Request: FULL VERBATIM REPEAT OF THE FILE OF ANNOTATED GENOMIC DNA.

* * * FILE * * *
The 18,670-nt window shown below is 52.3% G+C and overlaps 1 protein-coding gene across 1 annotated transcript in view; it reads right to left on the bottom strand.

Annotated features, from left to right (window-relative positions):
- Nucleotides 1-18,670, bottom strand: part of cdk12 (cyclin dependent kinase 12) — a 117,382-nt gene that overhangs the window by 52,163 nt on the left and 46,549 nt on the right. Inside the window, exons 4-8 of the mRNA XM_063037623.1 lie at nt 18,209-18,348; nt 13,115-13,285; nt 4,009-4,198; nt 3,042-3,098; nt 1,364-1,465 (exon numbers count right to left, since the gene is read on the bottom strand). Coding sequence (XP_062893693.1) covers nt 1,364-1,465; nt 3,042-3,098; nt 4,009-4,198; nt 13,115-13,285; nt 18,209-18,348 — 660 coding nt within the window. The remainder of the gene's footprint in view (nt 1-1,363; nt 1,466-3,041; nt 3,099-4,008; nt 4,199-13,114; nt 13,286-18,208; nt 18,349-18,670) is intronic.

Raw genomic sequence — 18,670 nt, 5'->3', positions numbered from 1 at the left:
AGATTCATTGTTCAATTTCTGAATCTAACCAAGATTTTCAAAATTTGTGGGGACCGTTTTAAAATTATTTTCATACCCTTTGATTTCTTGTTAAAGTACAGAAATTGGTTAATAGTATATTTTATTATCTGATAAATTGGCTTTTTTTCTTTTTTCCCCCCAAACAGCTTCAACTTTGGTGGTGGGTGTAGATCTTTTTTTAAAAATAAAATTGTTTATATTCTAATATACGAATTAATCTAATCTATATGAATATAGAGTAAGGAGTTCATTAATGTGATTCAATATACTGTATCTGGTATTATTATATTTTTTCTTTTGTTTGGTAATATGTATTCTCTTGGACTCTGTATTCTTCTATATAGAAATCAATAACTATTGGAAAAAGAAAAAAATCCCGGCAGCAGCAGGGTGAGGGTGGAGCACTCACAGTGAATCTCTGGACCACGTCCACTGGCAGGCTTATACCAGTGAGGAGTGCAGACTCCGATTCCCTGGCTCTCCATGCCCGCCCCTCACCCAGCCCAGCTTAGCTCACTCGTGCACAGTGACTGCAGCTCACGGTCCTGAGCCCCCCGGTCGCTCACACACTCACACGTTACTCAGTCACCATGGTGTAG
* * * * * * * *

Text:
The 18,670-nt window shown below is 52.3% G+C and overlaps 1 protein-coding gene across 1 annotated transcript in view; it reads right to left on the bottom strand.

Annotated features, from left to right (window-relative positions):
- Nucleotides 1-18,670, bottom strand: part of cdk12 (cyclin dependent kinase 12) — a 117,382-nt gene that overhangs the window by 52,163 nt on the left and 46,549 nt on the right. Inside the window, exons 4-8 of the mRNA XM_063037623.1 lie at nt 18,209-18,348; nt 13,115-13,285; nt 4,009-4,198; nt 3,042-3,098; nt 1,364-1,465 (exon numbers count right to left, since the gene is read on the bottom strand). Coding sequence (XP_062893693.1) covers nt 1,364-1,465; nt 3,042-3,098; nt 4,009-4,198; nt 13,115-13,285; nt 18,209-18,348 — 660 coding nt within the window. The remainder of the gene's footprint in view (nt 1-1,363; nt 1,466-3,041; nt 3,099-4,008; nt 4,199-13,114; nt 13,286-18,208; nt 18,349-18,670) is intronic.

Raw genomic sequence — 18,670 nt, 5'->3', positions numbered from 1 at the left:
AGATTCATTGTTCAATTTCTGAATCTAACCAAGATTTTCAAAATTTGTGGGGACCGTTTTAAAATTATTTTCATACCCTTTGATTTCTTGTTAAAGTACAGAAATTGGTTAATAGTATATTTTATTATCTGATAAATTGGCTTTTTTTCTTTTTTCCCCCCAAACAGCTTCAACTTTGGTGGTGGGTGTAGATCTTTTTTTAAAAATAAAATTGTTTATATTCTAATATACGAATTAATCTAATCTATATGAATATAGAGTAAGGAGTTCATTAATGTGATTCAATATACTGTATCTGGTATTATTATATTTTTTCTTTTGTTTGGTAATATGTATTCTCTTGGACTCTGTATTCTTCTATATAGAAATCAATAACTATTGGAAAAAGAAAAAAATCCCGGCAGCAGCAGGGTGAGGGTGGAGCACTCACAGTGAATCTCTGGACCACGTCCACTGGCAGGCTTATACCAGTGAGGAGTGCAGACTCCGATTCCCTGGCTCTCCATGCCCGCCCCTCACCCAGCCCAGCTTAGCTCACTCGTGCACAGTGACTGCAGCTCACGGTCCTGAGCCCCCCGGTCGCTCACACACTCACACGTTACTCAGTCACCATGGTGTAG